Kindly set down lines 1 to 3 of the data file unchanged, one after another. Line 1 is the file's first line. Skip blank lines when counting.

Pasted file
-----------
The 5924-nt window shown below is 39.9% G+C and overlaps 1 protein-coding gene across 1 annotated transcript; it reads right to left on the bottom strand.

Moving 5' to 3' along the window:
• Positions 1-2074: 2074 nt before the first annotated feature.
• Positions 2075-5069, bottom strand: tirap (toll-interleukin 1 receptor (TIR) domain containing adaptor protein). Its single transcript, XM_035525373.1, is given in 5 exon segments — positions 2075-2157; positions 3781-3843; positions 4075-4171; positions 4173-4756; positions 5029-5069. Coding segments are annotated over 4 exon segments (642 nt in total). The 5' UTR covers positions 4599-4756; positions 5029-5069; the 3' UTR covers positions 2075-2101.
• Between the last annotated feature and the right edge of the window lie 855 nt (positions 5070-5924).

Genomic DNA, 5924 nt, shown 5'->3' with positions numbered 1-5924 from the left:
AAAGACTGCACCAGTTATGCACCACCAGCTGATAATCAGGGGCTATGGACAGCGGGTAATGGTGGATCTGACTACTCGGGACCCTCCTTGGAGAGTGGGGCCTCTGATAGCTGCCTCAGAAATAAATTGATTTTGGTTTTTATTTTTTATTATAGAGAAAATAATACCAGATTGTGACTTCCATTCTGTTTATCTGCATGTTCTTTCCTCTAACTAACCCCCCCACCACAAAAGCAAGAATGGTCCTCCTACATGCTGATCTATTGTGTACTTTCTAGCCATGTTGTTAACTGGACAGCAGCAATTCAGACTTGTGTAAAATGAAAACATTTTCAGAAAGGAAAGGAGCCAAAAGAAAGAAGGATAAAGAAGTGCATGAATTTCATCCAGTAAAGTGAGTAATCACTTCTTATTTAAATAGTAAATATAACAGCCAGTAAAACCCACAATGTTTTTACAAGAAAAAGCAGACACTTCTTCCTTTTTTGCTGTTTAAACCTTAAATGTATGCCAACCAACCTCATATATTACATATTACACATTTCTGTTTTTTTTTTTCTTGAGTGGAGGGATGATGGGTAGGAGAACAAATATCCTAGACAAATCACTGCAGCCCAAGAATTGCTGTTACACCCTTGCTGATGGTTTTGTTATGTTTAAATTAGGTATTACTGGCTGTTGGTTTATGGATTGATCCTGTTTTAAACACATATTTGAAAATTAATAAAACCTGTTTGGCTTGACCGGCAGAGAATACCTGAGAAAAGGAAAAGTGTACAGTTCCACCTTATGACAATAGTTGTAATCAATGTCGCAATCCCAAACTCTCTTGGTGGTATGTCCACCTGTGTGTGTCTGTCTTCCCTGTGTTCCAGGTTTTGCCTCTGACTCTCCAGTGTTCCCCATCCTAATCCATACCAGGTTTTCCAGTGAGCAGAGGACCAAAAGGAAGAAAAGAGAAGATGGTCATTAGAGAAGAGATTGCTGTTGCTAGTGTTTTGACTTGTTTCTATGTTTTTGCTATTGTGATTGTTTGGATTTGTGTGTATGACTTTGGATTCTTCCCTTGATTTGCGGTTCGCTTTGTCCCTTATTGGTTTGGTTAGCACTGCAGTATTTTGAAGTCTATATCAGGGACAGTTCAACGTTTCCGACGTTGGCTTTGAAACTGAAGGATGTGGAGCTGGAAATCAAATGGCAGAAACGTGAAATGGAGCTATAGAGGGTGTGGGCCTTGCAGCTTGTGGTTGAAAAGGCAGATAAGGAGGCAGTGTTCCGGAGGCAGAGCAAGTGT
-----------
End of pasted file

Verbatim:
The 5924-nt window shown below is 39.9% G+C and overlaps 1 protein-coding gene across 1 annotated transcript; it reads right to left on the bottom strand.

Moving 5' to 3' along the window:
• Positions 1-2074: 2074 nt before the first annotated feature.